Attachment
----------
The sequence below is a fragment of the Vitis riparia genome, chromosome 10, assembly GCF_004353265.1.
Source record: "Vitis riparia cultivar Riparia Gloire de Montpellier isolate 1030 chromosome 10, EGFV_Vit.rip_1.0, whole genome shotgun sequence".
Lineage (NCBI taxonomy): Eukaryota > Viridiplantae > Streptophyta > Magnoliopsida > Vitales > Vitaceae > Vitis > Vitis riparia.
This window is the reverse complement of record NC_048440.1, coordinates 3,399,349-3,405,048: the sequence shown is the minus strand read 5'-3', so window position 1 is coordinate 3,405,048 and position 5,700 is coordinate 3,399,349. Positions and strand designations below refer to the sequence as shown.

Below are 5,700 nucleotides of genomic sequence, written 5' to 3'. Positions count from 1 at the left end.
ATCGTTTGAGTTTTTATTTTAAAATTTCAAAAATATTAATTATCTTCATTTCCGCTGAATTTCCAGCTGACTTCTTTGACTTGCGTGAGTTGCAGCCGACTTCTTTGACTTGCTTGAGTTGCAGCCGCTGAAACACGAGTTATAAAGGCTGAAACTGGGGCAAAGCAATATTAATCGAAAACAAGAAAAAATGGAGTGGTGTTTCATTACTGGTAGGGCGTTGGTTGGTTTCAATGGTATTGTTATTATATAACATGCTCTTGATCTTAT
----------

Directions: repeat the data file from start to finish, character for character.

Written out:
The sequence below is a fragment of the Vitis riparia genome, chromosome 10, assembly GCF_004353265.1.
Source record: "Vitis riparia cultivar Riparia Gloire de Montpellier isolate 1030 chromosome 10, EGFV_Vit.rip_1.0, whole genome shotgun sequence".
Lineage (NCBI taxonomy): Eukaryota > Viridiplantae > Streptophyta > Magnoliopsida > Vitales > Vitaceae > Vitis > Vitis riparia.
This window is the reverse complement of record NC_048440.1, coordinates 3,399,349-3,405,048: the sequence shown is the minus strand read 5'-3', so window position 1 is coordinate 3,405,048 and position 5,700 is coordinate 3,399,349. Positions and strand designations below refer to the sequence as shown.

Below are 5,700 nucleotides of genomic sequence, written 5' to 3'. Positions count from 1 at the left end.
ATCGTTTGAGTTTTTATTTTAAAATTTCAAAAATATTAATTATCTTCATTTCCGCTGAATTTCCAGCTGACTTCTTTGACTTGCGTGAGTTGCAGCCGACTTCTTTGACTTGCTTGAGTTGCAGCCGCTGAAACACGAGTTATAAAGGCTGAAACTGGGGCAAAGCAATATTAATCGAAAACAAGAAAAAATGGAGTGGTGTTTCATTACTGGTAGGGCGTTGGTTGGTTTCAATGGTATTGTTATTATATAACATGCTCTTGATCTTAT